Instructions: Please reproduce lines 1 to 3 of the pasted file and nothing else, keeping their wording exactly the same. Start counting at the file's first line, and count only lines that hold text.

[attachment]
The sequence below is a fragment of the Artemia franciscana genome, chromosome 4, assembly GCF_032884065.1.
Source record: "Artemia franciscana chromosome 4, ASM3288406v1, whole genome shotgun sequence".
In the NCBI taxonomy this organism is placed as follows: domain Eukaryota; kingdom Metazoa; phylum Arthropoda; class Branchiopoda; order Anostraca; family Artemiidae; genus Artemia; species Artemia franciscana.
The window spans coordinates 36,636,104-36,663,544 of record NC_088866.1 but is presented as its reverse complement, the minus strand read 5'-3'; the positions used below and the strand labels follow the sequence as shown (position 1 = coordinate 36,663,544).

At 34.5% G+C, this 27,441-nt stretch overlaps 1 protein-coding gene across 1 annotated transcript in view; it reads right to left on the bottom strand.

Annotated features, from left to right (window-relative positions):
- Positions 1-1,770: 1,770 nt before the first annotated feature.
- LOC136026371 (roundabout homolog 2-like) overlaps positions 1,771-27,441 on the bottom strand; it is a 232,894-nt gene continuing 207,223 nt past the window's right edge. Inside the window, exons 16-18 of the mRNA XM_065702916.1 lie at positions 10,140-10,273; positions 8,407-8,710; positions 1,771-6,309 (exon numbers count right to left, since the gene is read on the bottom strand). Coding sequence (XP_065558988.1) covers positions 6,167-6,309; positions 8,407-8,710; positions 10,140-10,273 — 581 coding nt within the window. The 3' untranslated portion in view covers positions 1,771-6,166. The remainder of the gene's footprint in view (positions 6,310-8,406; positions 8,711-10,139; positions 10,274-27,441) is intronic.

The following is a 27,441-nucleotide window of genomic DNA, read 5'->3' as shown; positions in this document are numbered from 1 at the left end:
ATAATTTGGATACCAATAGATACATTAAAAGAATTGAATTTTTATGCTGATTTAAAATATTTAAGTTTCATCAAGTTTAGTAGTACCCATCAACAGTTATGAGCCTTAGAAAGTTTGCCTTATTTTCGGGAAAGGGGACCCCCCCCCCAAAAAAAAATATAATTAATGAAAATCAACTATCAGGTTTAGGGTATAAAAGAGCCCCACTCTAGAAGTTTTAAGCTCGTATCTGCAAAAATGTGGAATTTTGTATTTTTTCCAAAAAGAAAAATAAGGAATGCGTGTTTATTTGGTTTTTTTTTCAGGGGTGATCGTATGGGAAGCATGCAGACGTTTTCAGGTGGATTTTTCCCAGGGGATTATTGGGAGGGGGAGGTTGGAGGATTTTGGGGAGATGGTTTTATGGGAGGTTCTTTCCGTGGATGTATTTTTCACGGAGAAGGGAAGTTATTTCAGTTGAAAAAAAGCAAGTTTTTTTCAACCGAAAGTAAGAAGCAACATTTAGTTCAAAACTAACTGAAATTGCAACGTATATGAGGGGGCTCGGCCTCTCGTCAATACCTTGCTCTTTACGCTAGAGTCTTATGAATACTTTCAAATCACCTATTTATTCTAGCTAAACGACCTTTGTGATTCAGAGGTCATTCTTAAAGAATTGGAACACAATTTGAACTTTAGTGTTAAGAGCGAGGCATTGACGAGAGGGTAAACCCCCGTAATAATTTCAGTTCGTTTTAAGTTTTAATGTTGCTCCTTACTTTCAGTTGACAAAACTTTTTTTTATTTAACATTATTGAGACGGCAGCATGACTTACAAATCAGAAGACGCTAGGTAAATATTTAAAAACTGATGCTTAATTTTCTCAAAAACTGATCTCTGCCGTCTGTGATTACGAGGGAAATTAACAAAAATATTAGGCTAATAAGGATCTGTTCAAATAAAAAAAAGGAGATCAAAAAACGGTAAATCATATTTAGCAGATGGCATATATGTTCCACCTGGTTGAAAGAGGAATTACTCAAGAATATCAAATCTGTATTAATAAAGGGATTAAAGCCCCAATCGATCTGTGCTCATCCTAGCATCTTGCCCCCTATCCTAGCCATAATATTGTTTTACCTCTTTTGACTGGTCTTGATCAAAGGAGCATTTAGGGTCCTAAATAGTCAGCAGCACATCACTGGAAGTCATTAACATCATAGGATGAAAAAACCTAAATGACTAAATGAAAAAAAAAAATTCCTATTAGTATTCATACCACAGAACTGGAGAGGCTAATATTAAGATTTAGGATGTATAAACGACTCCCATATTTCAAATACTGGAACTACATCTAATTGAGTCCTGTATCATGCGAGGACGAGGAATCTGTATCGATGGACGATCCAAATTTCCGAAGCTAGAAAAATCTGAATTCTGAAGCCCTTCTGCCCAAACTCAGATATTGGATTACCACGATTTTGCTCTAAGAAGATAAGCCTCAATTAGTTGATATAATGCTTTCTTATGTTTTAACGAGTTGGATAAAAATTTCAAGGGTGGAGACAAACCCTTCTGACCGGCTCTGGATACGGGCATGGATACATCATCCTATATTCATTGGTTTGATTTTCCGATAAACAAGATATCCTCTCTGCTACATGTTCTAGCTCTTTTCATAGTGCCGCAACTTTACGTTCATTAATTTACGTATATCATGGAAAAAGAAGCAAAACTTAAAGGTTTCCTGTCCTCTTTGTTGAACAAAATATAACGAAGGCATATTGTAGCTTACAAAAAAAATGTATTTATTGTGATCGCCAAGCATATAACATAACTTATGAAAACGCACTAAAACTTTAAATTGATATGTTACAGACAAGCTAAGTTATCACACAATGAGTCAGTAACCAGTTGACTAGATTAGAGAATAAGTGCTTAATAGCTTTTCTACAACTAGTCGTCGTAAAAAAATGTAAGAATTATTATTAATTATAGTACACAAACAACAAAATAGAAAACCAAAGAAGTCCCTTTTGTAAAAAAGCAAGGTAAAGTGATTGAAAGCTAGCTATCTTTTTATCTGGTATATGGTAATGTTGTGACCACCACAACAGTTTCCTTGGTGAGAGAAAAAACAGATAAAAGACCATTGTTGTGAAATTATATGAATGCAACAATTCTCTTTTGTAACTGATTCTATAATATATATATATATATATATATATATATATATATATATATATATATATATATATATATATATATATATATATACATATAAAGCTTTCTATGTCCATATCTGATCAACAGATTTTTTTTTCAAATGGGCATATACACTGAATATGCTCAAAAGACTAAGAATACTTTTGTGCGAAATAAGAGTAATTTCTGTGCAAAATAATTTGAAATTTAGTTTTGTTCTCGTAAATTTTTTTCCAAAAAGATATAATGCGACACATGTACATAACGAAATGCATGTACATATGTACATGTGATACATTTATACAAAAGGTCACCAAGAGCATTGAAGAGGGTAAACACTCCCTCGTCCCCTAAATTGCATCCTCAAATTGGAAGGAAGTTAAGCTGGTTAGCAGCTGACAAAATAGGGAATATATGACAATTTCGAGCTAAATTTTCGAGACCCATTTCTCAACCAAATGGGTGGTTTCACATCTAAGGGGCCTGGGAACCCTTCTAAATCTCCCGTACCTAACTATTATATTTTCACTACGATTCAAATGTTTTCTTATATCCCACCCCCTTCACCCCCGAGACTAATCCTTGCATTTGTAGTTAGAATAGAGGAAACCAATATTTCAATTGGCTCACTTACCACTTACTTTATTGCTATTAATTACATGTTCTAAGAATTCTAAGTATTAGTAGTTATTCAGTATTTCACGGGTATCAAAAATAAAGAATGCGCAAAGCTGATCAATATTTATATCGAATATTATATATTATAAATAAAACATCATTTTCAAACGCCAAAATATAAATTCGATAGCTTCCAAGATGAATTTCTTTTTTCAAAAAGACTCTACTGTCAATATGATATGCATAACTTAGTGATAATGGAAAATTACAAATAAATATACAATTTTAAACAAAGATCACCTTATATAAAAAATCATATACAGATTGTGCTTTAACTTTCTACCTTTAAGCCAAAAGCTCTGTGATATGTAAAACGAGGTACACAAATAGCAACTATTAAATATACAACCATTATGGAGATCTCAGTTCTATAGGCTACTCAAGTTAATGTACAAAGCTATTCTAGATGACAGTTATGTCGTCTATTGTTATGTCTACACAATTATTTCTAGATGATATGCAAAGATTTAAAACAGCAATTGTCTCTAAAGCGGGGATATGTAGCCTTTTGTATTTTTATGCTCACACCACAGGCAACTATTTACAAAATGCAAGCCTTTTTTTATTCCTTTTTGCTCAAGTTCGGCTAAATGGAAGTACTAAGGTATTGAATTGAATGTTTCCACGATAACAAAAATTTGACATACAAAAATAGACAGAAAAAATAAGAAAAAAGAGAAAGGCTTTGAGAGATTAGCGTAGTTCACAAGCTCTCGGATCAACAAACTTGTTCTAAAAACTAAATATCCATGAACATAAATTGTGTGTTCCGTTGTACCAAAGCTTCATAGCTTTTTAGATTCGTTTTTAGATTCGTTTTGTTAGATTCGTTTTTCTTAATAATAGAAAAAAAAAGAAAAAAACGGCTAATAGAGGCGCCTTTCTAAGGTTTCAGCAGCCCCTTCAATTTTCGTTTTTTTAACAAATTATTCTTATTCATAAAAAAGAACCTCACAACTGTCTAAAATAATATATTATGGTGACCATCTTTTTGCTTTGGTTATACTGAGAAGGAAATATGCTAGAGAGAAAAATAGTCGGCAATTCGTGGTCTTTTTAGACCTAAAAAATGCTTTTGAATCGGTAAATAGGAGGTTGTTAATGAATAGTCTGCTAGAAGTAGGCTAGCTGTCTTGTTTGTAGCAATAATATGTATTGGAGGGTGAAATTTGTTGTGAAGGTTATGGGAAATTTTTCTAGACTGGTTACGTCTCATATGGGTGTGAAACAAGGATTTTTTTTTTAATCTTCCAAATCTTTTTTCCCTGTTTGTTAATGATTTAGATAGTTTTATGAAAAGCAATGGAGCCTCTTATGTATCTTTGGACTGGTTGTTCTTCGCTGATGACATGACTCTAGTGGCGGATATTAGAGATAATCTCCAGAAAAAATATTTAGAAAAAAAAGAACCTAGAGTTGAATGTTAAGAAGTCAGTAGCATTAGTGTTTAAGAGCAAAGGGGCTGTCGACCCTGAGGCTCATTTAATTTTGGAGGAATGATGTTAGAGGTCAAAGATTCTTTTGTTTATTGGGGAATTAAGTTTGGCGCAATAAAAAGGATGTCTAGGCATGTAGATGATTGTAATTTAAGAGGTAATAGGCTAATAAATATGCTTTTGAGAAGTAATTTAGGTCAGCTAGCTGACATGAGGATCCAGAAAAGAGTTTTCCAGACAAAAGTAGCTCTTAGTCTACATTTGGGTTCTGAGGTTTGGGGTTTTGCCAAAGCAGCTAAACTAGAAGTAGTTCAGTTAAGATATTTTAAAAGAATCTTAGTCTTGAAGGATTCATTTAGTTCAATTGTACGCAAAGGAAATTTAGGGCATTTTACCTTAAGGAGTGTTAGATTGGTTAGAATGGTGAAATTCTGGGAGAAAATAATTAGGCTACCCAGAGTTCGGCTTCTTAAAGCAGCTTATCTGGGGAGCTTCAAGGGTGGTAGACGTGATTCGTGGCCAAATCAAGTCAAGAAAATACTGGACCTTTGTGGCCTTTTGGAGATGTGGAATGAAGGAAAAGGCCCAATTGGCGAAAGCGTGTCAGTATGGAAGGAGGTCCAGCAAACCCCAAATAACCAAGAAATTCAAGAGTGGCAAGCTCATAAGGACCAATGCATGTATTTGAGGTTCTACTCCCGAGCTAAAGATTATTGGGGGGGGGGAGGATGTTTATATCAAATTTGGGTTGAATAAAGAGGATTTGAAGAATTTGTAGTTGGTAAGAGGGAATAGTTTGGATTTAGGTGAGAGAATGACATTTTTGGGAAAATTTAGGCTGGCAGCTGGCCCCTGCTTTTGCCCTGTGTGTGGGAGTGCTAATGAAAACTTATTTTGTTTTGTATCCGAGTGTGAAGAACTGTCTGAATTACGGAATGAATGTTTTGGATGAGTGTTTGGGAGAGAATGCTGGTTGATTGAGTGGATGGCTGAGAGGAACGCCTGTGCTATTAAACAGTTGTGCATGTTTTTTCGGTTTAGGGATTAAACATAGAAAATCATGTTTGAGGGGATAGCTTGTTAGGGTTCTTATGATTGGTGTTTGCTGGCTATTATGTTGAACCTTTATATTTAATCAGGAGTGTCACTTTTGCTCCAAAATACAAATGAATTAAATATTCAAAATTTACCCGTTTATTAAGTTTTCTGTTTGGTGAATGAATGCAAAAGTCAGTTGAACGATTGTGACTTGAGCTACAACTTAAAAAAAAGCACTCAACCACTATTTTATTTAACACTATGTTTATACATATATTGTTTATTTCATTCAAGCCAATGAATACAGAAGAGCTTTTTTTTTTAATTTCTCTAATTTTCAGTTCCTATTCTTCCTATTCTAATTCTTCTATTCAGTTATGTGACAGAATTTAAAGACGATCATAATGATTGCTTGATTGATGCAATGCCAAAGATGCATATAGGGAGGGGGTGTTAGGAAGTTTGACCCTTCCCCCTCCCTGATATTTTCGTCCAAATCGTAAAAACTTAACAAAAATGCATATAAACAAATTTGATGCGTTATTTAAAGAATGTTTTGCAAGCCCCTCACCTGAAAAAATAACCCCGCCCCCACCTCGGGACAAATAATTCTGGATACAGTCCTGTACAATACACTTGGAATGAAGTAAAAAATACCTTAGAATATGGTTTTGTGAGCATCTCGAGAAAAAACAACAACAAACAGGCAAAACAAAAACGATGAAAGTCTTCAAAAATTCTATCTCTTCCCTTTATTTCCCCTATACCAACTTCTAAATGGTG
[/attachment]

The sequence below is a fragment of the Artemia franciscana genome, chromosome 4, assembly GCF_032884065.1.
Source record: "Artemia franciscana chromosome 4, ASM3288406v1, whole genome shotgun sequence".
In the NCBI taxonomy this organism is placed as follows: domain Eukaryota; kingdom Metazoa; phylum Arthropoda; class Branchiopoda; order Anostraca; family Artemiidae; genus Artemia; species Artemia franciscana.